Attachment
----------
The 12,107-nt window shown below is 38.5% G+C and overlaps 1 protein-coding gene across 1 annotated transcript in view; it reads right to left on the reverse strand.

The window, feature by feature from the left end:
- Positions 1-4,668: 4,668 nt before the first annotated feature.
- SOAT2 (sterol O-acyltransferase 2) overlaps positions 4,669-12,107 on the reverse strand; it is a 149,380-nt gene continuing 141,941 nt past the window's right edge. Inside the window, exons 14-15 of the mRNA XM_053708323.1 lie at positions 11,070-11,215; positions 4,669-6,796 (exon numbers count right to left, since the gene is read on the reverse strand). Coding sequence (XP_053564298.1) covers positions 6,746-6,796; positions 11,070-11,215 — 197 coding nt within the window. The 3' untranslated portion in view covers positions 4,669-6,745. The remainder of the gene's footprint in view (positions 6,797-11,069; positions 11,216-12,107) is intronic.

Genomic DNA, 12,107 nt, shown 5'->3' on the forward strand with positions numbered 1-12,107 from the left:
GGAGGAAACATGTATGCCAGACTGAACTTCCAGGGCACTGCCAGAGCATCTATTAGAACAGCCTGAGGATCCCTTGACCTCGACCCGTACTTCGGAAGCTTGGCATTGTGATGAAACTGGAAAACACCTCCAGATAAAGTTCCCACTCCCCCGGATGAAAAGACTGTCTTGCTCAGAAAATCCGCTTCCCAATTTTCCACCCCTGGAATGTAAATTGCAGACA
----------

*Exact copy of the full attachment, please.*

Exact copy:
The 12,107-nt window shown below is 38.5% G+C and overlaps 1 protein-coding gene across 1 annotated transcript in view; it reads right to left on the reverse strand.

The window, feature by feature from the left end:
- Positions 1-4,668: 4,668 nt before the first annotated feature.
- SOAT2 (sterol O-acyltransferase 2) overlaps positions 4,669-12,107 on the reverse strand; it is a 149,380-nt gene continuing 141,941 nt past the window's right edge. Inside the window, exons 14-15 of the mRNA XM_053708323.1 lie at positions 11,070-11,215; positions 4,669-6,796 (exon numbers count right to left, since the gene is read on the reverse strand). Coding sequence (XP_053564298.1) covers positions 6,746-6,796; positions 11,070-11,215 — 197 coding nt within the window. The 3' untranslated portion in view covers positions 4,669-6,745. The remainder of the gene's footprint in view (positions 6,797-11,069; positions 11,216-12,107) is intronic.

Genomic DNA, 12,107 nt, shown 5'->3' on the forward strand with positions numbered 1-12,107 from the left:
GGAGGAAACATGTATGCCAGACTGAACTTCCAGGGCACTGCCAGAGCATCTATTAGAACAGCCTGAGGATCCCTTGACCTCGACCCGTACTTCGGAAGCTTGGCATTGTGATGAAACTGGAAAACACCTCCAGATAAAGTTCCCACTCCCCCGGATGAAAAGACTGTCTTGCTCAGAAAATCCGCTTCCCAATTTTCCACCCCTGGAATGTAAATTGCAGACA